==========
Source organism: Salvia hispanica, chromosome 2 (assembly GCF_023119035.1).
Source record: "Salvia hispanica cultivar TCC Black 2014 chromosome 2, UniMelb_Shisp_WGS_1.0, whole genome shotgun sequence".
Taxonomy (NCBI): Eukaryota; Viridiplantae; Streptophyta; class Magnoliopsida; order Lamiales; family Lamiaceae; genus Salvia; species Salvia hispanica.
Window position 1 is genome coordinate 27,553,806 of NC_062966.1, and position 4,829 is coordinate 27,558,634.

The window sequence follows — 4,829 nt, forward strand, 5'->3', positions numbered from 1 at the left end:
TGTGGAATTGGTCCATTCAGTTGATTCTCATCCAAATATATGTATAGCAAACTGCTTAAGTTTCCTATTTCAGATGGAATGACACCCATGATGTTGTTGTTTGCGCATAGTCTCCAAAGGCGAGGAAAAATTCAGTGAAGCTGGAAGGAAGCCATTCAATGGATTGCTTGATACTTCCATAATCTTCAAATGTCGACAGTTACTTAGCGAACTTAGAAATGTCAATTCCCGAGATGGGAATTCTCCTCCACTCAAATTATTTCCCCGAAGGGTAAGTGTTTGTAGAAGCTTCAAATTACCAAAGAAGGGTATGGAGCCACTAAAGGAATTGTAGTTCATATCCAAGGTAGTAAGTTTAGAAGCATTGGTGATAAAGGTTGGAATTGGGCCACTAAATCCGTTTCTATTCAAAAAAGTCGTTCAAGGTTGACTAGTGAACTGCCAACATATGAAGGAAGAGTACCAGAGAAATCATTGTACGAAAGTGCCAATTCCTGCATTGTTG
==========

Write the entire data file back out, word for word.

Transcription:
Source organism: Salvia hispanica, chromosome 2 (assembly GCF_023119035.1).
Source record: "Salvia hispanica cultivar TCC Black 2014 chromosome 2, UniMelb_Shisp_WGS_1.0, whole genome shotgun sequence".
Taxonomy (NCBI): Eukaryota; Viridiplantae; Streptophyta; class Magnoliopsida; order Lamiales; family Lamiaceae; genus Salvia; species Salvia hispanica.
Window position 1 is genome coordinate 27,553,806 of NC_062966.1, and position 4,829 is coordinate 27,558,634.

The window sequence follows — 4,829 nt, forward strand, 5'->3', positions numbered from 1 at the left end:
TGTGGAATTGGTCCATTCAGTTGATTCTCATCCAAATATATGTATAGCAAACTGCTTAAGTTTCCTATTTCAGATGGAATGACACCCATGATGTTGTTGTTTGCGCATAGTCTCCAAAGGCGAGGAAAAATTCAGTGAAGCTGGAAGGAAGCCATTCAATGGATTGCTTGATACTTCCATAATCTTCAAATGTCGACAGTTACTTAGCGAACTTAGAAATGTCAATTCCCGAGATGGGAATTCTCCTCCACTCAAATTATTTCCCCGAAGGGTAAGTGTTTGTAGAAGCTTCAAATTACCAAAGAAGGGTATGGAGCCACTAAAGGAATTGTAGTTCATATCCAAGGTAGTAAGTTTAGAAGCATTGGTGATAAAGGTTGGAATTGGGCCACTAAATCCGTTTCTATTCAAAAAAGTCGTTCAAGGTTGACTAGTGAACTGCCAACATATGAAGGAAGAGTACCAGAGAAATCATTGTACGAAAGTGCCAATTCCTGCATTGTTG